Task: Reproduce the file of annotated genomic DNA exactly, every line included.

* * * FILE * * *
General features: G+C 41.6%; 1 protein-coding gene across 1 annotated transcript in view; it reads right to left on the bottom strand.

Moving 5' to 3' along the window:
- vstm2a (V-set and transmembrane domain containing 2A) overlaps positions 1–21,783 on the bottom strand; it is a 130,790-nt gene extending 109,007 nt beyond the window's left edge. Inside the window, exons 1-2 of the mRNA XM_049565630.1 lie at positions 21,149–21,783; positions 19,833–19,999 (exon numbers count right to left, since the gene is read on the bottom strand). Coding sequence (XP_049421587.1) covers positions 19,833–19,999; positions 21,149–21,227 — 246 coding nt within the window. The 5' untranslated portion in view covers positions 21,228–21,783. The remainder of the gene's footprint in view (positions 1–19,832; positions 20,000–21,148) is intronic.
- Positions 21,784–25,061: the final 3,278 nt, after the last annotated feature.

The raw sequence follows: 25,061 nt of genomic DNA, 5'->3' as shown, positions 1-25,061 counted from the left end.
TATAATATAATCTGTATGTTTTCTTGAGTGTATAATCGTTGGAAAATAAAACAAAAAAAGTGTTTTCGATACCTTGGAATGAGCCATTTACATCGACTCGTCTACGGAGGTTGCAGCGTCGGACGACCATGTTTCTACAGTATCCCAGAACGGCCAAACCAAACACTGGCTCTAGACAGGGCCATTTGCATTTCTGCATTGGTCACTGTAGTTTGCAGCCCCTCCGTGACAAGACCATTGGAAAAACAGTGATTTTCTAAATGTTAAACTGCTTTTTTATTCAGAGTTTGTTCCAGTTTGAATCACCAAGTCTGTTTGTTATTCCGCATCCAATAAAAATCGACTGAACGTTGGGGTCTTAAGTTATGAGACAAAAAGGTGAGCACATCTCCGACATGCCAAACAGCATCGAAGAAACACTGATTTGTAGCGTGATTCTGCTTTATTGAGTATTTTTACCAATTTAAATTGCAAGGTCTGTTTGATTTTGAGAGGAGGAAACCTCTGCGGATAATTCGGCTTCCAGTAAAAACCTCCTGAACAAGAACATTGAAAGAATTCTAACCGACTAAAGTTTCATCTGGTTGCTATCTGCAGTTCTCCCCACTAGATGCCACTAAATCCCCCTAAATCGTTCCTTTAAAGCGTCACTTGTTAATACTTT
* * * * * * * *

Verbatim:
General features: G+C 41.6%; 1 protein-coding gene across 1 annotated transcript in view; it reads right to left on the bottom strand.

Moving 5' to 3' along the window:
- vstm2a (V-set and transmembrane domain containing 2A) overlaps positions 1–21,783 on the bottom strand; it is a 130,790-nt gene extending 109,007 nt beyond the window's left edge. Inside the window, exons 1-2 of the mRNA XM_049565630.1 lie at positions 21,149–21,783; positions 19,833–19,999 (exon numbers count right to left, since the gene is read on the bottom strand). Coding sequence (XP_049421587.1) covers positions 19,833–19,999; positions 21,149–21,227 — 246 coding nt within the window. The 5' untranslated portion in view covers positions 21,228–21,783. The remainder of the gene's footprint in view (positions 1–19,832; positions 20,000–21,148) is intronic.
- Positions 21,784–25,061: the final 3,278 nt, after the last annotated feature.

The raw sequence follows: 25,061 nt of genomic DNA, 5'->3' as shown, positions 1-25,061 counted from the left end.
TATAATATAATCTGTATGTTTTCTTGAGTGTATAATCGTTGGAAAATAAAACAAAAAAAGTGTTTTCGATACCTTGGAATGAGCCATTTACATCGACTCGTCTACGGAGGTTGCAGCGTCGGACGACCATGTTTCTACAGTATCCCAGAACGGCCAAACCAAACACTGGCTCTAGACAGGGCCATTTGCATTTCTGCATTGGTCACTGTAGTTTGCAGCCCCTCCGTGACAAGACCATTGGAAAAACAGTGATTTTCTAAATGTTAAACTGCTTTTTTATTCAGAGTTTGTTCCAGTTTGAATCACCAAGTCTGTTTGTTATTCCGCATCCAATAAAAATCGACTGAACGTTGGGGTCTTAAGTTATGAGACAAAAAGGTGAGCACATCTCCGACATGCCAAACAGCATCGAAGAAACACTGATTTGTAGCGTGATTCTGCTTTATTGAGTATTTTTACCAATTTAAATTGCAAGGTCTGTTTGATTTTGAGAGGAGGAAACCTCTGCGGATAATTCGGCTTCCAGTAAAAACCTCCTGAACAAGAACATTGAAAGAATTCTAACCGACTAAAGTTTCATCTGGTTGCTATCTGCAGTTCTCCCCACTAGATGCCACTAAATCCCCCTAAATCGTTCCTTTAAAGCGTCACTTGTTAATACTTT